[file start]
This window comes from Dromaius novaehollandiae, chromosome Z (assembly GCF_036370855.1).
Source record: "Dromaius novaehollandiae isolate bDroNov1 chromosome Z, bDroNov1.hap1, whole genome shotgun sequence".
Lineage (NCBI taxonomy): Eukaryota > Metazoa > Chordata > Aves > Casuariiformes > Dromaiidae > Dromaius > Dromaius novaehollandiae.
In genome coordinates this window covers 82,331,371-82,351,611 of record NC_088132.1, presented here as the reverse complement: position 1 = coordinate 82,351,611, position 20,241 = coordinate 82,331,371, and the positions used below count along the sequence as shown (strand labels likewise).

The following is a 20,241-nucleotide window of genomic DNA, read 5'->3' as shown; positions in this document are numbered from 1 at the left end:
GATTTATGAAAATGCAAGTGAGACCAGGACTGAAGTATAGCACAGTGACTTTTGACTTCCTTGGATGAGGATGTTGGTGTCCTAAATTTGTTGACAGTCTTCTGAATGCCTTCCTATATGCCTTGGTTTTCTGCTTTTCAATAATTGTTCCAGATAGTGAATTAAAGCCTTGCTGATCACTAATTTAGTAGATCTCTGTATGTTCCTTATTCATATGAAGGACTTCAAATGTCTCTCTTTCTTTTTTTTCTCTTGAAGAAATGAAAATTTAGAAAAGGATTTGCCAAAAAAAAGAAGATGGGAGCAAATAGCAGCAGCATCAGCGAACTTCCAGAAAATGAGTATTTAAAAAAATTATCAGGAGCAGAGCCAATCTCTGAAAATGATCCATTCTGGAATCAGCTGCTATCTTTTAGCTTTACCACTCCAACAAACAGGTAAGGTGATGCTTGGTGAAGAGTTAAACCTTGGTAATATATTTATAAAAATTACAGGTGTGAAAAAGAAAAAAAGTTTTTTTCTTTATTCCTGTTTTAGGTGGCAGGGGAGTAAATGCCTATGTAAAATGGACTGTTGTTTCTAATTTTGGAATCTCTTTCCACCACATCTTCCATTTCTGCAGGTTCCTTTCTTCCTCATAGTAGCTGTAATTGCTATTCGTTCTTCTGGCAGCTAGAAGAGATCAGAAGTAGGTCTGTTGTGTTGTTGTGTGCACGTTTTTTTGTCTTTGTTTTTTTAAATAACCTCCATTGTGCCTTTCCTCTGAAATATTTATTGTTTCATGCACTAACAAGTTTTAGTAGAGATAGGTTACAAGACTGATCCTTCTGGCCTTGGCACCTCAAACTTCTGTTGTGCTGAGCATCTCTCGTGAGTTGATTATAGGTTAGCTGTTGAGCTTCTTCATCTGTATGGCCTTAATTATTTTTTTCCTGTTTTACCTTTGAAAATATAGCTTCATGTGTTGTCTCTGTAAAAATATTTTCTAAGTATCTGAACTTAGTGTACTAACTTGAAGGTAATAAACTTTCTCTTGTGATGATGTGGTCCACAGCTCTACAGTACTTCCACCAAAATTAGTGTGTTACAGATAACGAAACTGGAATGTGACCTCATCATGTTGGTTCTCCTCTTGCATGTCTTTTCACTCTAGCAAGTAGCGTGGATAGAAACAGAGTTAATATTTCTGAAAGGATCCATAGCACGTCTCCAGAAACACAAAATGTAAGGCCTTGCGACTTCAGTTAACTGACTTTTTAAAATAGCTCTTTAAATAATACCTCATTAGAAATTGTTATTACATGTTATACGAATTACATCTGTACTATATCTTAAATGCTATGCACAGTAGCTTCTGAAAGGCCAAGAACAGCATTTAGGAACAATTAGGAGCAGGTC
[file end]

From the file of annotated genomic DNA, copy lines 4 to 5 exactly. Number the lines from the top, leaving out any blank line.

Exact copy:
In genome coordinates this window covers 82,331,371-82,351,611 of record NC_088132.1, presented here as the reverse complement: position 1 = coordinate 82,351,611, position 20,241 = coordinate 82,331,371, and the positions used below count along the sequence as shown (strand labels likewise).

The following is a 20,241-nucleotide window of genomic DNA, read 5'->3' as shown; positions in this document are numbered from 1 at the left end: